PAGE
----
The Phishbowl, Then and Now
Listening to Phish on New Year’s Eve at Madison Square Garden, I realized the music hasn’t
really changed that much since the hiatus. But we have.
Amidst the joy, I detected a palpable tinge of sadness and worldliness in the big Manhattan room, one that I didn’t recall from before. I thought about what the city of New York had endured; I remembered the cancelled Oysterhead show that was scheduled for September 14, 2001 and the slain fan whose New York Times eulogy spoke of how he was a Phish "weekend warrior" (Round Room was dedicated to him). I remembered Trey making a statement sometime after 9/11 about how the answer to terrorism was not more war. "Time Loves a Hero" made me think not just of the year passing, but about the idea of heroes. I felt an
undercurrent of frustration and an edge of anger in the song. Walls of The Cave, with its epic references to graves, falling rocks, and the names of those we couldn’t save, underscored the gravity of the occasion.
Later that week in Hampton, the area, a military and naval stronghold, was bustling with preparations for war. The celebrations taking place at the Coliseum and at the after-parties seemed to reflect a jubilant and peaceful celebration of peace and love, ironically just miles away from dead-serious preparations for a foreign invasion. It seemed to me that both New York and Hampton seemed fitting places for a cosmic punch of love and music (as if the two were separable) against a recent backdrop of so much grief, hand-wringing and war-mongering.
The aftermath of the Holiday Run and the preamble to the February shows highlighted other ways in which we’ve changed: digital technology has altered the landscape of our fan culture – gone are the trips to the post office and the fat mail order packages stuffed with little notes and pictures to sweeten your luck in scoring tickets. Instead, friends and family are invited to share in your gamble by "lending" you their credit card numbers to help your odds against a random Web lottery. Tapers, once the vanguards and enablers
of the Phish Home Listener, have now been challenged in their supremacy by the wide availability of LivePhish soundboards. Mail "blank and postage" trades are being replaced by FTP sites and peer-to-peer file transfers.
During the shows, Phish’s security staff, once keen to catch the illegal FOB "front-of-board" audience tapers, are now diligently going after video cameras instead of mikes, as bootleg VCD and DVD show production starts to roll into high gear. Meanwhile, at home, kids are watching boards and
websites during the show as each song title is posted from the show via Palm and SMS messaging.
Imminent war and a drastically changed economy have made us more sober about how we spend our money. Thank God, because if we were all still high-rolling, the scalpers would probably have had their way with us, as fans would have not thought as deeply about spending much more than face-value for a ticket. As it is, I think we may have them beat. But even so, I found that I was relieved to be able to make use of ride boards and haven-sharing on this tour, whereas pre-hiatus I hired limos and had suites.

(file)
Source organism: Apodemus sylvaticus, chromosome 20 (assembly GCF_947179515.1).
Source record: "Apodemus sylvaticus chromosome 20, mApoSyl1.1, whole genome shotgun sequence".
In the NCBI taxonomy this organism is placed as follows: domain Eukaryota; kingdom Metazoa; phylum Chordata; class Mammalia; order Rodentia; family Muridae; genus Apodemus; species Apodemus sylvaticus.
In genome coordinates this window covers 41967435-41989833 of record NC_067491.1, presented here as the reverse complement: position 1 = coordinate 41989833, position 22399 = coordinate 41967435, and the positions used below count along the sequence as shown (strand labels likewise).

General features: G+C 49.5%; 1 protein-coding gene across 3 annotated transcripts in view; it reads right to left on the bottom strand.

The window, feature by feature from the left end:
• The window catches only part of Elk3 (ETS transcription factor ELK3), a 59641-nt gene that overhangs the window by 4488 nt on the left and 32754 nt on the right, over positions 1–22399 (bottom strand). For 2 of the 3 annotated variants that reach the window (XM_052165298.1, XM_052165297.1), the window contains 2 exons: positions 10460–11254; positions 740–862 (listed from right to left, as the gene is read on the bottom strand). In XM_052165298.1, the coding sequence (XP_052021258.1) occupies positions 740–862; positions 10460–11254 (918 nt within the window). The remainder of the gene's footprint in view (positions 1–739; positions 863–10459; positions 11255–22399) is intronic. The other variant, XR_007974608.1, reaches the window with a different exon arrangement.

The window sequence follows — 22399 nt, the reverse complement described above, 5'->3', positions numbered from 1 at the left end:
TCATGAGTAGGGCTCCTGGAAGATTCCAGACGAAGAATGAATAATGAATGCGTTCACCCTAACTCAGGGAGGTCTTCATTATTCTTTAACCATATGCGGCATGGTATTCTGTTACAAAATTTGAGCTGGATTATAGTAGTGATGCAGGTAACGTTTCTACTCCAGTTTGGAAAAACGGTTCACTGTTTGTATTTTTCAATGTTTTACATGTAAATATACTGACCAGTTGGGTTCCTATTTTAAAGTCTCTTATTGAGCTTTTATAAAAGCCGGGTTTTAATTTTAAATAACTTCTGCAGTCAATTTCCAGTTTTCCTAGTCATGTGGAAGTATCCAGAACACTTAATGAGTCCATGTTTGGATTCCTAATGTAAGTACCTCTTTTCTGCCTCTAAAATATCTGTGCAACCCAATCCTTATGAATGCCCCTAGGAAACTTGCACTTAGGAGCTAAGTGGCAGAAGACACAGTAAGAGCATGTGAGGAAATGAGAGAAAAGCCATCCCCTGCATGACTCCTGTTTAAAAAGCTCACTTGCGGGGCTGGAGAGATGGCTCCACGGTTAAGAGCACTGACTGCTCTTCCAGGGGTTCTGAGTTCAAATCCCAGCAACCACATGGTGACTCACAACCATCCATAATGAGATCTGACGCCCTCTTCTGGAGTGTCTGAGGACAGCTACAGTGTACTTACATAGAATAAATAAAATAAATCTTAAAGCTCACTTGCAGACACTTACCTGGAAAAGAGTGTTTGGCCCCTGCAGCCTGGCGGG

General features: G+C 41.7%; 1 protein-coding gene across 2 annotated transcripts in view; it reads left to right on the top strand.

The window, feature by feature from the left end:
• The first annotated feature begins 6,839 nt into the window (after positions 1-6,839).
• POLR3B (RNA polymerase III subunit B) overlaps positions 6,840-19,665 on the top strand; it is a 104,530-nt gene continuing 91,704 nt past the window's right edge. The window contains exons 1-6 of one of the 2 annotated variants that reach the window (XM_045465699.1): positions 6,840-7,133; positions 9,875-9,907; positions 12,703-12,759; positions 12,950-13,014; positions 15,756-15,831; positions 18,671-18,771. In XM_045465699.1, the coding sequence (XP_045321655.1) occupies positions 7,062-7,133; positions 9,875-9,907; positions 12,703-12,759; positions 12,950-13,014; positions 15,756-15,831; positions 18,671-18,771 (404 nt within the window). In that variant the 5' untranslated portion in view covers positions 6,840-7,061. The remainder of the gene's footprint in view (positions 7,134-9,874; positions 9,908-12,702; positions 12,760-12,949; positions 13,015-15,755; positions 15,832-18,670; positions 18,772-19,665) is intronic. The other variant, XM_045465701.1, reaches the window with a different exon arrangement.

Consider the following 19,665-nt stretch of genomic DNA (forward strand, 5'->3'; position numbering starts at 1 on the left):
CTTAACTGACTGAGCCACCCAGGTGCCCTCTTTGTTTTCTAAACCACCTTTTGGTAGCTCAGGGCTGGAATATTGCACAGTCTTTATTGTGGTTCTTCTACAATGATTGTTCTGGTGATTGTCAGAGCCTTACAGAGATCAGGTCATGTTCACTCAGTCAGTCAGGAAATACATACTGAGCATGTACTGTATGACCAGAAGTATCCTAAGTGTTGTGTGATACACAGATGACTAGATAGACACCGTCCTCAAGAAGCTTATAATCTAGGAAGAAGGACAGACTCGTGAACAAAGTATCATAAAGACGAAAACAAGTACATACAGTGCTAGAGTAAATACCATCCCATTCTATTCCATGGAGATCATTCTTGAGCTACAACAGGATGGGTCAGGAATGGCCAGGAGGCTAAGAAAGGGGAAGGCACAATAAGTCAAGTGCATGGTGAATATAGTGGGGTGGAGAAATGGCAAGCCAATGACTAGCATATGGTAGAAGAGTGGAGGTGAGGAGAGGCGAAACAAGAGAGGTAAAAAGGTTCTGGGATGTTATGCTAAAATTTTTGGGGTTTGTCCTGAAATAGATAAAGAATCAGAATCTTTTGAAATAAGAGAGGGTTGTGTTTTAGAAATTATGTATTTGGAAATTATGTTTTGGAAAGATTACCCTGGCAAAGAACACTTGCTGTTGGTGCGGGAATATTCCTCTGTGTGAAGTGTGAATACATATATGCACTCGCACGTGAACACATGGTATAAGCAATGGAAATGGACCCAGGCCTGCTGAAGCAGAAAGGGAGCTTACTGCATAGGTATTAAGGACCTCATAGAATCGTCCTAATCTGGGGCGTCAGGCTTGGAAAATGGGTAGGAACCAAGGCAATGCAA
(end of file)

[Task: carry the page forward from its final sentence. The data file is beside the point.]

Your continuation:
In these economic hard times the lot has emerged as a completely full-on marketplace. The "wookie" and the "custie" have emerged as clear-cut stereotypes, describing fan archetypes on either end of the spectrum; the former, a dreadlocked dog-dragging vagrant, pulling shady deals, and the latter, a spoiled smug young professional or college kid with an open wallet and a closed mind. The truth is that most of us probably fall somewhere in between.
I noticed Phish couples everywhere. Kids have grown up, graduated from college, married, had children. I heard of at least a half dozen baby girls born with the name "Piper." Other fans have lost their jobs or stopped looking for employment and become drug dealers.
Traipsing though the venues in Cincinnati and Vegas, I saw more people wasted into oblivion
than I remember pre-hiatus. Ecstasy, already big before the hiatus, guarantees that a good part of the room is not listening critically to the music, but rather is "e-tarded" in indifferent bliss. Heroin and pharmaceuticals now number more frequently among the tour drugs. Cocaine in particular is proliferating for after-show hotel parties, and now even kids and wooks are doing blow. At times the excess brings the era of Roman decadence to mind as one thinks of a nation on the precipice of far-flung imperialism, denying the consequences by stuffing its face with downers and analgesics. I think of the coliseums, the Round Rooms of old, with their vomitoria (which actually means "exits" – to "disgorge" the people after the event); I think sometimes of an excessive populace, gathering for massive events, rotting the empire from within with self-indulgence and a complete lack of interest or involvement in the military and political process. Which is just as well, as the survival rate for all empires falls to zero on a long enough timeline. Whereas the music, I think, floats eternally in a parallel universe, if only our collective memory.
Maybe the music will keep getting righter and better, and the recordings clearer and sharper, as the country continues to spread its interests far and wide, as the crowds in the aisles and the lots grow thicker, and the excess relentlessly develops. I think Phish might make a fine house band for the Apocalypse. If so I’ll take rinkside seats, thank you very much, and I’ll have Freedom Fries Super Size with that.